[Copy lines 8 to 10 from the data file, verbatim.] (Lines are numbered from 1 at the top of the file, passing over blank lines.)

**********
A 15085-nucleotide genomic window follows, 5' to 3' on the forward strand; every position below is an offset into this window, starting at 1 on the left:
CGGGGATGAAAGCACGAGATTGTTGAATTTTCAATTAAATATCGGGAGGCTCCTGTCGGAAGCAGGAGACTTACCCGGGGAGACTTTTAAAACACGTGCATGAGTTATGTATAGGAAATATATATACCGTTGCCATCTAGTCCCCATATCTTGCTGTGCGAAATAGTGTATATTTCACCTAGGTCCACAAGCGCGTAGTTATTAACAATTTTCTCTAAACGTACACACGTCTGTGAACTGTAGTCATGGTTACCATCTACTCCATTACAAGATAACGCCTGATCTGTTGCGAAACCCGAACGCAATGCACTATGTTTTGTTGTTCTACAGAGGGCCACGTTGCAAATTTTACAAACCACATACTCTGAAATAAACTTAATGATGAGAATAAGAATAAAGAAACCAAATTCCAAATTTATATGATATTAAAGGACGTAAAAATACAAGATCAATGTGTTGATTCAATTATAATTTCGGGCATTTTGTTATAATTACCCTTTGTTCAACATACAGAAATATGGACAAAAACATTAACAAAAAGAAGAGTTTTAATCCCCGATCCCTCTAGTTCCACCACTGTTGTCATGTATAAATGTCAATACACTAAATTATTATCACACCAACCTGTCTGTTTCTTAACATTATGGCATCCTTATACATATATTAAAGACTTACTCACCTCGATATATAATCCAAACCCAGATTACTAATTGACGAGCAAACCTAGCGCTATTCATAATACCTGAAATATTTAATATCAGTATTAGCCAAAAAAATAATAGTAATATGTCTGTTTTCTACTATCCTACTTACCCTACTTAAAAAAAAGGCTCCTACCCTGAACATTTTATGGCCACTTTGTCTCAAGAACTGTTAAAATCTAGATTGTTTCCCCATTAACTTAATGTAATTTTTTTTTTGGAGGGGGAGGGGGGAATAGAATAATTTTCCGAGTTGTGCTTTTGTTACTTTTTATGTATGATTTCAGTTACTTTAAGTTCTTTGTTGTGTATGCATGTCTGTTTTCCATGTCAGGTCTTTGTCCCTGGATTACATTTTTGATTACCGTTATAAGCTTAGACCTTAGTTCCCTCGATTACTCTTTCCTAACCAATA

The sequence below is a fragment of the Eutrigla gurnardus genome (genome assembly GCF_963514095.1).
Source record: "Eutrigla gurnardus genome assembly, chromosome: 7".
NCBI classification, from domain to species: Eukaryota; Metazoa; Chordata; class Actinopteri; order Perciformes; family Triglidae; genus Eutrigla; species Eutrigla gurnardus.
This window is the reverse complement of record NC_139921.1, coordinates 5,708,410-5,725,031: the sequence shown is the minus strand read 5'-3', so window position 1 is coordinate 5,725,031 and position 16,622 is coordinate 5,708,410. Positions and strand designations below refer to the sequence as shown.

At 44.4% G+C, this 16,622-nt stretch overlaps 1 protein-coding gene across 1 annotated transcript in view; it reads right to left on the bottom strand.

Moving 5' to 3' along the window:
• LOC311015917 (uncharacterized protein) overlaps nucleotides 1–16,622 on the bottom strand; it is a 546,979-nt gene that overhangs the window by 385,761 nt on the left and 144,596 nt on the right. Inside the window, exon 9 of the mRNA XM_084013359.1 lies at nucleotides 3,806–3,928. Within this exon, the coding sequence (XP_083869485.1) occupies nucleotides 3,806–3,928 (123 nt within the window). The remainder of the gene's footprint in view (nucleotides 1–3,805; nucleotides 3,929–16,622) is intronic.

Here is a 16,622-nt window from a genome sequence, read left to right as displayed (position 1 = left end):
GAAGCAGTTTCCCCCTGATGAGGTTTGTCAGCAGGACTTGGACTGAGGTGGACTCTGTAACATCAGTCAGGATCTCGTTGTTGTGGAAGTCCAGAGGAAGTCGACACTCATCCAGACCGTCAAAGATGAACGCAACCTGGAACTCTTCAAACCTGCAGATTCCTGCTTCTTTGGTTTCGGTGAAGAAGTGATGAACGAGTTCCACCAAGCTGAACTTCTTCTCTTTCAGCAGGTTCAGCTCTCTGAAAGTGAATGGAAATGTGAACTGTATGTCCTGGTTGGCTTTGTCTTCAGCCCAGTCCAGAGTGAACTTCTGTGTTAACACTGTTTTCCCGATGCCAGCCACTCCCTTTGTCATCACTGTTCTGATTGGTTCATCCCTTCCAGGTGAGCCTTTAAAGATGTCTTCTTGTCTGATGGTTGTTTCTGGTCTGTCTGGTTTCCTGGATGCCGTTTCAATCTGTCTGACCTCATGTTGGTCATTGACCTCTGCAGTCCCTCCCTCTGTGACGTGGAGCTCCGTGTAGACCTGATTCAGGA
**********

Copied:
Moving 5' to 3' along the window:
• LOC311015917 (uncharacterized protein) overlaps nucleotides 1–16,622 on the bottom strand; it is a 546,979-nt gene that overhangs the window by 385,761 nt on the left and 144,596 nt on the right. Inside the window, exon 9 of the mRNA XM_084013359.1 lies at nucleotides 3,806–3,928. Within this exon, the coding sequence (XP_083869485.1) occupies nucleotides 3,806–3,928 (123 nt within the window). The remainder of the gene's footprint in view (nucleotides 1–3,805; nucleotides 3,929–16,622) is intronic.

Here is a 16,622-nt window from a genome sequence, read left to right as displayed (position 1 = left end):